The process of building an industrial facility – like a refinery – is actually very similar. However, there are thousands more steps and millions more pieces. If these millions of pieces came individually like in a brand new box of LEGO, the efficiency and cost of construction would be a major challenge.
Modules to the Rescue
Mega projects in Alberta’s Industrial Heartland most often use modular construction for a large portion of the facility. Parts and pieces are sourced from all over the world. But instead of all the individual pieces arriving on site and assembled in order, many of those pieces are sent to offsite module fabrication yards or shops.
The module yards build smaller, independent components of the mega facility at their shops simultaneously. This allows for far greater construction efficiency. Many sizable sections of the facility are completed at the same time instead of working through a ground-up sequence.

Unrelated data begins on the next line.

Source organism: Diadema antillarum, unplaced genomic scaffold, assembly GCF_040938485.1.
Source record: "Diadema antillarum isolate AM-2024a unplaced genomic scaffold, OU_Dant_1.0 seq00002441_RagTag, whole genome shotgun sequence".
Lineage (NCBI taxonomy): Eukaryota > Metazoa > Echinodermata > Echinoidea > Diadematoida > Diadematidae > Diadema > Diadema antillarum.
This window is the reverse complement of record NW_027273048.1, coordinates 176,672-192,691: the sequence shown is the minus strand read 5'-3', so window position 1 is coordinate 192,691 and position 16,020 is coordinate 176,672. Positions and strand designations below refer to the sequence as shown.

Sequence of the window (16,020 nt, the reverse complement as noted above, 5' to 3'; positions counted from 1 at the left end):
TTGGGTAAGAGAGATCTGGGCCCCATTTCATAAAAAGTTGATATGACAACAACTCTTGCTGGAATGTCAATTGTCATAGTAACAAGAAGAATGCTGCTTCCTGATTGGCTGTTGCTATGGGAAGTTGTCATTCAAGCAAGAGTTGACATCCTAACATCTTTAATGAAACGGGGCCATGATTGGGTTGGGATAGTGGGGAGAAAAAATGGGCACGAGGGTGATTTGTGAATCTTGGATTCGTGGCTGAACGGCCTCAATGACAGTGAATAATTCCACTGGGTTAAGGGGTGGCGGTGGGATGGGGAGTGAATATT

From Module Yard to Construction Site
Some of the modules are as small as a minivan, while others are larger than your house. Regardless of size, they must be transported to site once completed, according to a pre-determined schedule.
The modules are transported via truck. It’s likely you’ve seen a wide-load module travelling down the highway with pilot trucks ahead and behind, destined for an industrial construction project. Transporting pre-assembled modules reduces regional traffic, as one module contains thousands of parts that would have otherwise arrived in shipments smaller in size but greater in numbers.
After safely arriving on site, the modules are assembled according to their design sequence and connected together. Other individual parts making up the rest of the facility are assembled as required.
Building a Heartland Refinery
The biggest construction project currently underway in the Heartland – the Sturgeon Refinery – is using modular construction for their project.
Over 1,000 modules were built in nine different module yards in the region, employing over 3,000 people just for module construction. Modules make up over 60% of the total facility, which is scheduled to be operational at the end of 2017.